Submassive pulmonary embolism (PE) defines patients who appear hemodynamically stable on admission, but have evidence of right ventricular (RV) dysfunction. This group of patients can be identified by the presence of RV dysfunction detected on physical examination, cardiac biomarkers, ECG, echocardiography and chest CT.
The decision to administer a fibrinolytic agent in addition to heparin anticoagulation requires individualized assessment of the balance of benefits versus risk. Potential benefits include more rapid resolution of symptoms, stabilization of respiratory and cardiovascular function without need for mechanical ventilation or vasopressor support, reduction of RV damage, improved exercise tolerance, prevention of PE recurrence and increased probability of survival. Potential harm includes disabling of fatal haemorrhage, including intracerebral haemorrhage and increased risk of minor haemorrhage, resulting in prolongation of hospitalisation and need for blood product replacement. Fibrinolysis is most successful when administered within several days of acute PE. Although the efficacy of fibrinolysis is inversely proportional to the duration of symptoms, effective thrombolysis can be observed up to two weeks after an acute event.
Thrombolysis is indicated in the case of patients with PE who have arterial hypotension or are in shock. In contrast, the benefits of thrombolysis normotensive patients with acute PE are less well established. Results from randomised trials suggested that selected patients with evidence of RV dysfunction and a low risk of bleeding may benefit from early fibrinolysis. The decision to select thrombolysis for submassive PE or to maintain anticoagulation alone must be individualized because of paucity of trials to help guide management. On the other hand, some authors conclude that there is no scientific support for thrombolytic therapy in this case. In our patient the dilemma was whether the normotensive patient with RV dysfunction, as detected on echocardiogram and CT scan, and with evidence of myocardial injury, as indicated by a positive troponin test, may benefit from early thrombolytic treatment.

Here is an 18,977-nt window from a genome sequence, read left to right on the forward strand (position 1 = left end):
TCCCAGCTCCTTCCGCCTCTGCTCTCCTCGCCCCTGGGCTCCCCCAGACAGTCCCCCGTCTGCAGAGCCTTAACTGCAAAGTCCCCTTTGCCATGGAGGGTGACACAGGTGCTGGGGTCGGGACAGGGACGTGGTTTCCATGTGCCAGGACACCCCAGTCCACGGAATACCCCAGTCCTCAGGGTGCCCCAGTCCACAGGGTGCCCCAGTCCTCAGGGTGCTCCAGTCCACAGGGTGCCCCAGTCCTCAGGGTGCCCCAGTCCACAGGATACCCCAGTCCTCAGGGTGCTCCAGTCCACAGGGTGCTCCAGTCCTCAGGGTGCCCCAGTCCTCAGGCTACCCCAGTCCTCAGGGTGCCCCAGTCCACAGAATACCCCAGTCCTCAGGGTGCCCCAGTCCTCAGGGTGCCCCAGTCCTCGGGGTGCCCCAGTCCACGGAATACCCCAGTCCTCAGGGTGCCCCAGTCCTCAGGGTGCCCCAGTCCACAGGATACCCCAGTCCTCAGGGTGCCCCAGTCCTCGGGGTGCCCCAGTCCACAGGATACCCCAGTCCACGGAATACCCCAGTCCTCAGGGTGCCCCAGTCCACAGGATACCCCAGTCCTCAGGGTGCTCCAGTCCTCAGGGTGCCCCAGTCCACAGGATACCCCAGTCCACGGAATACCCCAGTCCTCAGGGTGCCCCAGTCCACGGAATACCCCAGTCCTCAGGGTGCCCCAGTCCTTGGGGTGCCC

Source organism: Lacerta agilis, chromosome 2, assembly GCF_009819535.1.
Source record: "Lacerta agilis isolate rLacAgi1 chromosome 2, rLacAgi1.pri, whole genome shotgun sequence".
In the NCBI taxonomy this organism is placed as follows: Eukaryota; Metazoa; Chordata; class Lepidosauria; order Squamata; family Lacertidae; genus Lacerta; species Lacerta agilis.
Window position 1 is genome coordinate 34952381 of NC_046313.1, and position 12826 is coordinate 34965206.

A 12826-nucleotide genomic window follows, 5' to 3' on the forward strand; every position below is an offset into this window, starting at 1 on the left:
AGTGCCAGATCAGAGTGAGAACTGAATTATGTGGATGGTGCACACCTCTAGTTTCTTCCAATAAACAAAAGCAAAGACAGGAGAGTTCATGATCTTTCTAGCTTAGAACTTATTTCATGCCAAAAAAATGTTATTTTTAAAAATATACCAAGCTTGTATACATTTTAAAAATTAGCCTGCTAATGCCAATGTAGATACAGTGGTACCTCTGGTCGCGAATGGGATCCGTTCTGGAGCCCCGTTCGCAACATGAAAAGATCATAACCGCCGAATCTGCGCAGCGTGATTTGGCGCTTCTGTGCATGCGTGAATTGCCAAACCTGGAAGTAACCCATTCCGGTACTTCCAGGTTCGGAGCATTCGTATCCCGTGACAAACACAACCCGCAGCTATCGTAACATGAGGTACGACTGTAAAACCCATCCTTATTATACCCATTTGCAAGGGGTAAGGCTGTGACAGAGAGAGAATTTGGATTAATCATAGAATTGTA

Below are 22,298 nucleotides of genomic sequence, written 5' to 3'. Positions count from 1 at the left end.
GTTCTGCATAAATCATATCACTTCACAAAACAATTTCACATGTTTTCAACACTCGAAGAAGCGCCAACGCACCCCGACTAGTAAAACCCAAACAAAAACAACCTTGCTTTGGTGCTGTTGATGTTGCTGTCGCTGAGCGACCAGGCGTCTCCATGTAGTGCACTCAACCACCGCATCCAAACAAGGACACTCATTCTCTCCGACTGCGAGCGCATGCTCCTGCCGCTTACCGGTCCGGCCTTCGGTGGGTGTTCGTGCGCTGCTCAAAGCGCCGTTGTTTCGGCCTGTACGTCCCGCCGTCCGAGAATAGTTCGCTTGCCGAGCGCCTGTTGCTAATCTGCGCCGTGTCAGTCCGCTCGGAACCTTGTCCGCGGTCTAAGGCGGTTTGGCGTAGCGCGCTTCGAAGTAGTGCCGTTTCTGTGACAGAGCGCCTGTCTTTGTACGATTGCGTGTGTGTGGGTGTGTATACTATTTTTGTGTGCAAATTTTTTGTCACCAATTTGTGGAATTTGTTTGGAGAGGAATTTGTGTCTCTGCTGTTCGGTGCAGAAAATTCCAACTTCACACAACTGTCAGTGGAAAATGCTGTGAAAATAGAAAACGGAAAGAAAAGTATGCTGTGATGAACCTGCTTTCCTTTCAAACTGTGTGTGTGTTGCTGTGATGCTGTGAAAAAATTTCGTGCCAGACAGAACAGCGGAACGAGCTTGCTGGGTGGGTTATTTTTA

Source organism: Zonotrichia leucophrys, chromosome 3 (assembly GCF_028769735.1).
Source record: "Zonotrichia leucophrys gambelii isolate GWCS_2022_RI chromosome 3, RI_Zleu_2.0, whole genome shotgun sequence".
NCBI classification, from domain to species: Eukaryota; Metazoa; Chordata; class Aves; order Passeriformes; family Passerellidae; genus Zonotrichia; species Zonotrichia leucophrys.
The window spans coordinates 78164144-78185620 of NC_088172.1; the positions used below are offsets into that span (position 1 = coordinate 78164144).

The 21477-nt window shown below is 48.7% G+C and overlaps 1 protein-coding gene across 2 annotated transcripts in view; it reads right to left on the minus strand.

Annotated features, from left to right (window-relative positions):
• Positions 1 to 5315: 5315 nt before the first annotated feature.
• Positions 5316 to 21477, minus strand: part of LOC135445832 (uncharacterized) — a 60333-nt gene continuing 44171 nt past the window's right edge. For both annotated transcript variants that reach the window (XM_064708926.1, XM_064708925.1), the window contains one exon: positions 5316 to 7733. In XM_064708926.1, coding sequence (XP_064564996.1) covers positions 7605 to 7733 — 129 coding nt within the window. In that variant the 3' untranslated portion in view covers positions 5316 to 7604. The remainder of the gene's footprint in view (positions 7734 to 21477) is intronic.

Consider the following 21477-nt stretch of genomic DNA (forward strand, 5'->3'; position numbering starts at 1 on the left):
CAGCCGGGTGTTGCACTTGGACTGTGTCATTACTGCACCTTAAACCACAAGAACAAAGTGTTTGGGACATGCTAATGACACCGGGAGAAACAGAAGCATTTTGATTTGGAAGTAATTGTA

After completion of fibrinolysis, the patient’s respiratory status and gas-exchange derangements improved over a period of several hours. The ECG returned to normal and the echocardiogram revealed decreasing of the RV systolic pressure.
The normotensive patients with acute PE and evidence of RV dysfunction may benefit from early thrombolysis